We often hear about Americans' losing jobs as employers send the work overseas to save money. But have you heard of reverse outsourcing: foreign companies hiring American workers, especially when a specific skill can only be found among U.S. talent?
I looked at two global Web sites where this is happening: Elance.com and oDesk.com, popular online marketplaces that connect freelance talent with businesses of all sizes around the globe, both of which say the growth in non-U.S. companies' hiring Americans is accelerating at a rapid pace.
Sure, companies can -- and do -- hire low-cost workers worldwide to perform technical tasks and other back-end work. But in many cases, Americans have the edge when it comes to customer service and support, public relations, Web site content, branding and marketing to a U.S. customer base.
American freelancers earned more than $15 million in 2009 from non-U.S. companies for work performed through Elance and oDesk, and many of them earned even more money by building relationships with the same businesses on their own. That figure is expected to double this year as companies in India, Singapore, Thailand, Germany, Israel and beyond seek U.S. talent for short- and long-term project work.
Here's how to grab some of that money for yourself:
Create a thorough profile. Visit Elance.com and oDesk.com to create profiles. (You can work for one or both sites. They're free to join, and they take a commission of about 10 percent on earnings.) Just limit your profile to the basics: Go in-depth instead by adding links to your work history and take the system assessments to certify your skill level. That gives businesses more confidence in your skills when considering you for projects.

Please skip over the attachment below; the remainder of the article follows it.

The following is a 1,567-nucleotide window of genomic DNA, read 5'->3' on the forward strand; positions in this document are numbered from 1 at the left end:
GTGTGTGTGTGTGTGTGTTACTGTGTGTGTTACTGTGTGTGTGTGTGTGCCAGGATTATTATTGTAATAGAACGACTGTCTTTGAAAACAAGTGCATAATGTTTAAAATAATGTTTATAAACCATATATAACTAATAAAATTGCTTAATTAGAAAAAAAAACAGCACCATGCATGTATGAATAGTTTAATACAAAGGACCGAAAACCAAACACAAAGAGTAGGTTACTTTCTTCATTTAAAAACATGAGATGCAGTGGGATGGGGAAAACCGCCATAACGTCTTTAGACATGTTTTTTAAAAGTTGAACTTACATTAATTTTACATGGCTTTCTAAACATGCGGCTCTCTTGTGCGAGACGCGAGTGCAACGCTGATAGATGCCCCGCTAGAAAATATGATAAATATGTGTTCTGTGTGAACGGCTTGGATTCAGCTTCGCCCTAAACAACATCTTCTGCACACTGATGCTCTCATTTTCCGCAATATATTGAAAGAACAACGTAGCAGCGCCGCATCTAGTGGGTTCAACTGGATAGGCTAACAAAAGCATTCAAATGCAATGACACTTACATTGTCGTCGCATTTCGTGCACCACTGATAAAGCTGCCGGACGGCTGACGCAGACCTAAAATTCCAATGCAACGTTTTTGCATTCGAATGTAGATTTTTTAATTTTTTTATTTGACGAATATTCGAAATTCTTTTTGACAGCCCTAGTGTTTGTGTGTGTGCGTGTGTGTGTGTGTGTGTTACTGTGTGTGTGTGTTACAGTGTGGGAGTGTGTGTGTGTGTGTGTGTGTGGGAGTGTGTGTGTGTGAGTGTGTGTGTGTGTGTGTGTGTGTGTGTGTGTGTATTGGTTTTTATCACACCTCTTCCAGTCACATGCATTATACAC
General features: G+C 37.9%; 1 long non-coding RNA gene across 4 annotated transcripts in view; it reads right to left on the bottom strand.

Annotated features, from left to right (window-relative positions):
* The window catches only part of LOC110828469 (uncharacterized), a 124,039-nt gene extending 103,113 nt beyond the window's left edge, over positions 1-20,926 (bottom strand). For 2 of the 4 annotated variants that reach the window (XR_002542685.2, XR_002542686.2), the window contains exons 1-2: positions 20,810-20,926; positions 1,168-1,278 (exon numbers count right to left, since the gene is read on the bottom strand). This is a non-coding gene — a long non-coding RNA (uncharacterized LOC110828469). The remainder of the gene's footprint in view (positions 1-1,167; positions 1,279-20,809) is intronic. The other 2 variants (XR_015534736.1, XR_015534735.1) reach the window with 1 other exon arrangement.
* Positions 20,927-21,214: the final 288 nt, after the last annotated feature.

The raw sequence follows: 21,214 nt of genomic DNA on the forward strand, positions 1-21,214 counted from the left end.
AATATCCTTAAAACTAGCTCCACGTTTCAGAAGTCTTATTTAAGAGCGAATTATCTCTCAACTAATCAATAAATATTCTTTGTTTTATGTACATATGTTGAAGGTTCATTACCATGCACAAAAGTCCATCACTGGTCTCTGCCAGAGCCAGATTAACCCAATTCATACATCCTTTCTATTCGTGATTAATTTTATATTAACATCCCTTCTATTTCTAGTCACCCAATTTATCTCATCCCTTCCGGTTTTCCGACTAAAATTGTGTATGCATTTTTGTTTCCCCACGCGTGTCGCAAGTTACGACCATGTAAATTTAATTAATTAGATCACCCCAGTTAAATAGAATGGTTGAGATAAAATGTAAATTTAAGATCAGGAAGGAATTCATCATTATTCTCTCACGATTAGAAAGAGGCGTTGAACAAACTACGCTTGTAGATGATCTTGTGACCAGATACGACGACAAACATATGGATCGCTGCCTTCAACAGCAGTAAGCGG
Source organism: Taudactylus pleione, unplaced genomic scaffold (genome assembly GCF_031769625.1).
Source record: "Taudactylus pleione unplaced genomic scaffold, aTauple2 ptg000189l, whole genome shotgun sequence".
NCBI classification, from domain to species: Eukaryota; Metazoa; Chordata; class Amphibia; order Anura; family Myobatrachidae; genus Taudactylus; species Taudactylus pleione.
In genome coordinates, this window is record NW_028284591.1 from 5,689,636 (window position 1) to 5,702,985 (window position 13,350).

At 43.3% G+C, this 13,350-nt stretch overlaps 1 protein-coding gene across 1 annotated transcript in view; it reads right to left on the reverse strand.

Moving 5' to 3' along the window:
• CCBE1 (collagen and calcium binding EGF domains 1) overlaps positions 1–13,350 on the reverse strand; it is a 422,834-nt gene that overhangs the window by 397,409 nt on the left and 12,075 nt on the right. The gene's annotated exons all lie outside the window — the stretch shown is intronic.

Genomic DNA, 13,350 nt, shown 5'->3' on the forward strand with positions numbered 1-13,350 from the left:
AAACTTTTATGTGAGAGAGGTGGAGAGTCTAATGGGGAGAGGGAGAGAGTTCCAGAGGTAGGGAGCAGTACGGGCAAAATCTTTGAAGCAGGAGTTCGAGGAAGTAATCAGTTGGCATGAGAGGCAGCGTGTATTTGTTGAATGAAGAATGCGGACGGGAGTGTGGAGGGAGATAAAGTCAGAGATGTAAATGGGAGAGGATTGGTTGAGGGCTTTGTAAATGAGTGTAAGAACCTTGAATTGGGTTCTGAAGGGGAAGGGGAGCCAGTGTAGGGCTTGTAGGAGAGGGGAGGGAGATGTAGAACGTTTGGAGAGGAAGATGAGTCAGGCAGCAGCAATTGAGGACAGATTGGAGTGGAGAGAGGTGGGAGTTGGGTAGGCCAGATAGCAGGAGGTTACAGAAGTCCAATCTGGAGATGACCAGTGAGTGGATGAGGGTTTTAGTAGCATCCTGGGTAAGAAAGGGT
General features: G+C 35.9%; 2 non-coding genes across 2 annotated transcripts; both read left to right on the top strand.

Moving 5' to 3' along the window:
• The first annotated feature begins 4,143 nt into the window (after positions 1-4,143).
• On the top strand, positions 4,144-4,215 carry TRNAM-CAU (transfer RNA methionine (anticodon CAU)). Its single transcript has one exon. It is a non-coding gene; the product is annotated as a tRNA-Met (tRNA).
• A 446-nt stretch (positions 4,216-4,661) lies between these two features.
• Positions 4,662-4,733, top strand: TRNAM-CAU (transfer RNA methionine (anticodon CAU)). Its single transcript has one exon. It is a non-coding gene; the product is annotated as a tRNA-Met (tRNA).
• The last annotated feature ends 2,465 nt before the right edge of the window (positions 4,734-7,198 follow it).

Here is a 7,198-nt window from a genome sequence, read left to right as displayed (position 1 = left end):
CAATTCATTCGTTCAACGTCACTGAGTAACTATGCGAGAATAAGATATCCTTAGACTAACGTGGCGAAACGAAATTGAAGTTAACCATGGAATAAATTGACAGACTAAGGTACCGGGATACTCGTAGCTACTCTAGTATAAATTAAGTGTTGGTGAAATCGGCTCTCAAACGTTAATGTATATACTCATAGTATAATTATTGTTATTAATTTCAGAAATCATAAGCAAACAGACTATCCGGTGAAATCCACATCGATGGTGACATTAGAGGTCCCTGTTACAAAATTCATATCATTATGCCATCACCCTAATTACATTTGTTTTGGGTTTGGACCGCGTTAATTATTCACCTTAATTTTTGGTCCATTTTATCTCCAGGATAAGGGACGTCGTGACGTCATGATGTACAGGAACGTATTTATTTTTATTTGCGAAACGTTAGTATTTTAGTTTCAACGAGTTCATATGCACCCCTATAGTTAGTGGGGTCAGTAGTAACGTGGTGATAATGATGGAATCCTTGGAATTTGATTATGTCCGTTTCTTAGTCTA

Don't wait for businesses to find you, start bidding on projects. Just as it's unlikely that an employer will find and select your resume among thousands submitted to databases, the same is true on these sites. You're more likely to be hired if you apply -- or bid -- for projects instead of waiting for someone to discover you.
Consider low-rate projects to get started. This is a common complaint about both sites: The wages are so low, making it impossible for U.S. workers to compete effectively with overseas talent for jobs. While not everyone has experienced that challenge, those who do -- and have overcome it -- suggest accepting a low rate for the first few jobs just to get a foot in the door, so to speak. That helps you build a track-record, amass positive feedback and develop credibility in the marketplace.
Think globally but small world. When bidding on projects or connecting with companies, find a connection. Have you ever vacationed in their country? Do you have friends or family from there? Do you like the cuisine? Have you seen a movie made on their turf? Make it personal, to let the company know you're interested in where they are and who they are.
Be flexible with hours. Flexibility is never more important than when working with overseas clients who are likely in a different time zone. You may have to take a conference call at 3 a.m. It won't happen every day, but don't be surprised if it's required occasionally.
Embrace technology. Instant messaging and Skype make it possible to see and speak to businesses anywhere and everywhere at anytime, which can eliminate barriers of distance and culture. If you're not yet comfortable with such programs, ask a friend or family member for a tutorial. You'll pick it up in no time.